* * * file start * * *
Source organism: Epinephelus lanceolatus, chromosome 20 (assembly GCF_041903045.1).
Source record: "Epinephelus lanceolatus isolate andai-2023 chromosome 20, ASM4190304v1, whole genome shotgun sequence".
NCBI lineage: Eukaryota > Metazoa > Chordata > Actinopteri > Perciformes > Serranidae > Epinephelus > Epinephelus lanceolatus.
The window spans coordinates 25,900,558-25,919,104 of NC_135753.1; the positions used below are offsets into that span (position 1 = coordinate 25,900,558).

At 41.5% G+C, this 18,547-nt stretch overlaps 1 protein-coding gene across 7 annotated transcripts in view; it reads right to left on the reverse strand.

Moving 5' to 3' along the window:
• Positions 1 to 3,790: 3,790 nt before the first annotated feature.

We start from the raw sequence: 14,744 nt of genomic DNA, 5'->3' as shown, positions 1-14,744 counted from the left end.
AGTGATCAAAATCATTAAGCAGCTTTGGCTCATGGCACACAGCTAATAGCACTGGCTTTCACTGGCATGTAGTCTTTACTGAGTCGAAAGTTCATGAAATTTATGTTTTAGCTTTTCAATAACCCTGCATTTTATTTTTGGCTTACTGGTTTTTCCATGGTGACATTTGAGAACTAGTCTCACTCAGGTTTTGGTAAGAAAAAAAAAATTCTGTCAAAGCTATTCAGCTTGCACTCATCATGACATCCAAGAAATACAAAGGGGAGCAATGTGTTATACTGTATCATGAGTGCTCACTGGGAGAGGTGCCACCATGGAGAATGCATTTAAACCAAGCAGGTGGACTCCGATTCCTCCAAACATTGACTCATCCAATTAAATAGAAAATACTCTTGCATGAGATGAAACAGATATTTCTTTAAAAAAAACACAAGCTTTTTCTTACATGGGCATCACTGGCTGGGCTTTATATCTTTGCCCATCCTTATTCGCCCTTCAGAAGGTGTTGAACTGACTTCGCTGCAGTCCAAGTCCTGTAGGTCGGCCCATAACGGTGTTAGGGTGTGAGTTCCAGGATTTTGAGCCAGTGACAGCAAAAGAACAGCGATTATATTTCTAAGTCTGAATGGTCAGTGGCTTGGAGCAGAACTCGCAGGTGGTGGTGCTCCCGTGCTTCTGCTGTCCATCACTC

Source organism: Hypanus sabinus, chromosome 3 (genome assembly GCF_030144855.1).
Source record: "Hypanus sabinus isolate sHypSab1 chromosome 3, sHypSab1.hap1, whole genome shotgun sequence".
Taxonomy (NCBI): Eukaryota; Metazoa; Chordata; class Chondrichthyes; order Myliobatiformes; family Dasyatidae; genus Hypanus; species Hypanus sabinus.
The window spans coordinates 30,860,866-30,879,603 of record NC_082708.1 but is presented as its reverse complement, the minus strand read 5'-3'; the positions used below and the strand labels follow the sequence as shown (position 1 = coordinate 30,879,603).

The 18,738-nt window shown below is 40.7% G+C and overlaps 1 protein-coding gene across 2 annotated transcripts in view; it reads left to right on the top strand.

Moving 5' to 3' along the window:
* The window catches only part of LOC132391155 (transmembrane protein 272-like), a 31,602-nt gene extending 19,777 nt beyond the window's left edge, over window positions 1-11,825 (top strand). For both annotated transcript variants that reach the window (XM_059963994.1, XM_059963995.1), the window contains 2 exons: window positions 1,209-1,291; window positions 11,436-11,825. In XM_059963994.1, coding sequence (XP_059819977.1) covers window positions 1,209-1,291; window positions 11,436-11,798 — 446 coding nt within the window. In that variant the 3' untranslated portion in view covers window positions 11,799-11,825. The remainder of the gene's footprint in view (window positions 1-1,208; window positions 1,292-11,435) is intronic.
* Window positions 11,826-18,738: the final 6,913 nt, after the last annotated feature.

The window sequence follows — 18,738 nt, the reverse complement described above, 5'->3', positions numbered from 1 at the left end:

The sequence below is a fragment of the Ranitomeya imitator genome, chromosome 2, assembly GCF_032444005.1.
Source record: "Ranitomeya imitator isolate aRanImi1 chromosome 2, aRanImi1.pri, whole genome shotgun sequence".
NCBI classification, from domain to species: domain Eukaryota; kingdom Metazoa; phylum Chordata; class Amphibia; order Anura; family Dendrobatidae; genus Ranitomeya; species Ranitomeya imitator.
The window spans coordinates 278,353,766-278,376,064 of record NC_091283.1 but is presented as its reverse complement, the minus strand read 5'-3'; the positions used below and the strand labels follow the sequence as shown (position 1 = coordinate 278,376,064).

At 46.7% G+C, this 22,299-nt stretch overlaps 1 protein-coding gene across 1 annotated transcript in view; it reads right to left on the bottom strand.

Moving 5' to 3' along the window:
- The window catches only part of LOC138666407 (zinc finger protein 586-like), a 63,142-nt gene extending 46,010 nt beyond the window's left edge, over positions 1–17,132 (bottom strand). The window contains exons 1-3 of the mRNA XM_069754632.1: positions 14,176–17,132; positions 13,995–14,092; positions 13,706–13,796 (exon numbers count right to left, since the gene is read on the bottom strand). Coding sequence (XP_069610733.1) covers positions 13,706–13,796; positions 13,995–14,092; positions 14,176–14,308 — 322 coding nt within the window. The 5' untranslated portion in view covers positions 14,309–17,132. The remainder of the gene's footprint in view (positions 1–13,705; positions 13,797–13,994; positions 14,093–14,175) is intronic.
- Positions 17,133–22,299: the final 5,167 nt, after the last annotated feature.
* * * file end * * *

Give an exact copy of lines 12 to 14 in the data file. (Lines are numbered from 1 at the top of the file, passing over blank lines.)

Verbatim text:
Taxonomy (NCBI): Eukaryota; Metazoa; Chordata; class Chondrichthyes; order Myliobatiformes; family Dasyatidae; genus Hypanus; species Hypanus sabinus.
The window spans coordinates 30,860,866-30,879,603 of record NC_082708.1 but is presented as its reverse complement, the minus strand read 5'-3'; the positions used below and the strand labels follow the sequence as shown (position 1 = coordinate 30,879,603).

The 18,738-nt window shown below is 40.7% G+C and overlaps 1 protein-coding gene across 2 annotated transcripts in view; it reads left to right on the top strand.